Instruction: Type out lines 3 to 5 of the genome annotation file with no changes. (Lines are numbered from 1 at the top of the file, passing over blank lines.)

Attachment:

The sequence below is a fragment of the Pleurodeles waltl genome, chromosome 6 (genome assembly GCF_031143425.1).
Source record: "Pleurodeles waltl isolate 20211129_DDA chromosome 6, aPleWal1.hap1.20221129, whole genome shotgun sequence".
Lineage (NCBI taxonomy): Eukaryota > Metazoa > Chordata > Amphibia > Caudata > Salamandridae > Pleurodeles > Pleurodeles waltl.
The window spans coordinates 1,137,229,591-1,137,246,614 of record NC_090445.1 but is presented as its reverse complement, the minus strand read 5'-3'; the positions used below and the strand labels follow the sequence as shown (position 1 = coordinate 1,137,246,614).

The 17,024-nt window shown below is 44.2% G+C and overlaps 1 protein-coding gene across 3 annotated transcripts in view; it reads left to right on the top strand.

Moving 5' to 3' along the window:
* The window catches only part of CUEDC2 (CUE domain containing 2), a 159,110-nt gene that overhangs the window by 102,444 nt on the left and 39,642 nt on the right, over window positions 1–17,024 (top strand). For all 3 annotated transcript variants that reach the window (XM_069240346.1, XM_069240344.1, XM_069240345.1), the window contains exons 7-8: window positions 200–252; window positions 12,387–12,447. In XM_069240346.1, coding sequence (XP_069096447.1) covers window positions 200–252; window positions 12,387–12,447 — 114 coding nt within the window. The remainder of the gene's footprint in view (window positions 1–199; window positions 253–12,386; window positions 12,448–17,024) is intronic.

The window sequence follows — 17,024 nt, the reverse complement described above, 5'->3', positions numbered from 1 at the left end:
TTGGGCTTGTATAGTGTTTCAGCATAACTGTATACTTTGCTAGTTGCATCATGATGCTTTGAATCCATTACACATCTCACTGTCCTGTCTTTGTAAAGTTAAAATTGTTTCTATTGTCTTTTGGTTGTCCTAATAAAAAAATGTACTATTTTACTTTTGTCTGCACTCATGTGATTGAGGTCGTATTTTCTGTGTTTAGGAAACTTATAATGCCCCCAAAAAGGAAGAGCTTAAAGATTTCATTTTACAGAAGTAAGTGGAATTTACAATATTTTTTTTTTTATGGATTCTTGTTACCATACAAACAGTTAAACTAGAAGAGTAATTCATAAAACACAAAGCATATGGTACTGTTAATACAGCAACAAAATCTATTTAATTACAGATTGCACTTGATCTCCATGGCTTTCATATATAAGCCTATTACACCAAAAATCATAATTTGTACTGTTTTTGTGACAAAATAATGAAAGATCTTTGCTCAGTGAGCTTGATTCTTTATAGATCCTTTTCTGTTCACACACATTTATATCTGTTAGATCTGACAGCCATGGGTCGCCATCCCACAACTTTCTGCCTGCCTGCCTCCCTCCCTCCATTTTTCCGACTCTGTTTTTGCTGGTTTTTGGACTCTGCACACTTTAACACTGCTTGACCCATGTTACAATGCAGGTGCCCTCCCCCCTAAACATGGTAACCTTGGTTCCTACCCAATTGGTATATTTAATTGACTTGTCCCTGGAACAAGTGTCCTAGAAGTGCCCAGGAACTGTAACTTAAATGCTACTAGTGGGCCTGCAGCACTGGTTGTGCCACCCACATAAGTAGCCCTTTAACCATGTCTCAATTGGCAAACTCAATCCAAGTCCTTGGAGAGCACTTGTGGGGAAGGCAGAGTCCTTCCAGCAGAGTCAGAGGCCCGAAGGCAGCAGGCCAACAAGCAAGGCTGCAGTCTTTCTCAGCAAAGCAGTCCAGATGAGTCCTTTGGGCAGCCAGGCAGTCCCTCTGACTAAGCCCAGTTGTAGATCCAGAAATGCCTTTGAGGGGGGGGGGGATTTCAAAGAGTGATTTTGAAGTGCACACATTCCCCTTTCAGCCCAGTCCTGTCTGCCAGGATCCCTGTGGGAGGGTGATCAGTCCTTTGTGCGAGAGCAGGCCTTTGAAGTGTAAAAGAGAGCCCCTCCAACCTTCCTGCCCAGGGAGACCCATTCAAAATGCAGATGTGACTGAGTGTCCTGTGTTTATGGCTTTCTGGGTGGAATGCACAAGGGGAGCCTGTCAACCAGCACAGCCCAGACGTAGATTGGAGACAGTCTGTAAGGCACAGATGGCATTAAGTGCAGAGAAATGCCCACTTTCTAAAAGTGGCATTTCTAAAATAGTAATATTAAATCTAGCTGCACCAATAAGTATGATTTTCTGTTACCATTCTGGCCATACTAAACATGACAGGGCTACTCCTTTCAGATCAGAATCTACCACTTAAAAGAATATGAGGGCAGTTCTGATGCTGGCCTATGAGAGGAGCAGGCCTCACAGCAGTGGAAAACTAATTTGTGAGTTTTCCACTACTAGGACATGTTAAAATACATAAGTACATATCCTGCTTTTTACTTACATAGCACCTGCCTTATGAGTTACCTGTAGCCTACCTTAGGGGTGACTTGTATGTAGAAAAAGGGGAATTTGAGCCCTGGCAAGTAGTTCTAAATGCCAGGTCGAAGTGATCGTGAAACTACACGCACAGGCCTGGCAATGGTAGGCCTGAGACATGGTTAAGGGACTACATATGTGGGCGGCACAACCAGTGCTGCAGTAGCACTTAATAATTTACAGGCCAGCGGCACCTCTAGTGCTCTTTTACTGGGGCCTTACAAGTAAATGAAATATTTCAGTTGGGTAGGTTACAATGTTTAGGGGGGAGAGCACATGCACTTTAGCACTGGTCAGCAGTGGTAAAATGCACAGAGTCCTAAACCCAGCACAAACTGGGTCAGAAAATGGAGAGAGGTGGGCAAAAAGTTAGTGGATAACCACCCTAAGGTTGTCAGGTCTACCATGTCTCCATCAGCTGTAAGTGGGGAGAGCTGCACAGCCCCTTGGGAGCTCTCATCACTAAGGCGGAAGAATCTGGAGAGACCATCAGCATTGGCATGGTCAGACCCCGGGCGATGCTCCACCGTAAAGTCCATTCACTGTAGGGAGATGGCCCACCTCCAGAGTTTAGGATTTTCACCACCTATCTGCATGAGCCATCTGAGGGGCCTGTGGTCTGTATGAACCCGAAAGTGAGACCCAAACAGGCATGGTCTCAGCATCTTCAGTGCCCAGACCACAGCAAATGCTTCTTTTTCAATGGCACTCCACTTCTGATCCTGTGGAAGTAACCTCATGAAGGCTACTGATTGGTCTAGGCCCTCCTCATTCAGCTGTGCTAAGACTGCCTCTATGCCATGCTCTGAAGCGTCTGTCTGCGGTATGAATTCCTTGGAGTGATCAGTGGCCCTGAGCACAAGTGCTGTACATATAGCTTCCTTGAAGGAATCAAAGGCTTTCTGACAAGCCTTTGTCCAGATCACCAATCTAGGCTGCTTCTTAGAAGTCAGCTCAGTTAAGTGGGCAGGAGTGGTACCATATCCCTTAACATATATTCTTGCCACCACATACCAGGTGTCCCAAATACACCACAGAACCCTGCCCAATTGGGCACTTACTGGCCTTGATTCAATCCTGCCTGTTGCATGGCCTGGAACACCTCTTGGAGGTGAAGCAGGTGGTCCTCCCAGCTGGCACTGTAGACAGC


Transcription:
Lineage (NCBI taxonomy): Eukaryota > Metazoa > Chordata > Amphibia > Caudata > Salamandridae > Pleurodeles > Pleurodeles waltl.
The window spans coordinates 1,137,229,591-1,137,246,614 of record NC_090445.1 but is presented as its reverse complement, the minus strand read 5'-3'; the positions used below and the strand labels follow the sequence as shown (position 1 = coordinate 1,137,246,614).

The 17,024-nt window shown below is 44.2% G+C and overlaps 1 protein-coding gene across 3 annotated transcripts in view; it reads left to right on the top strand.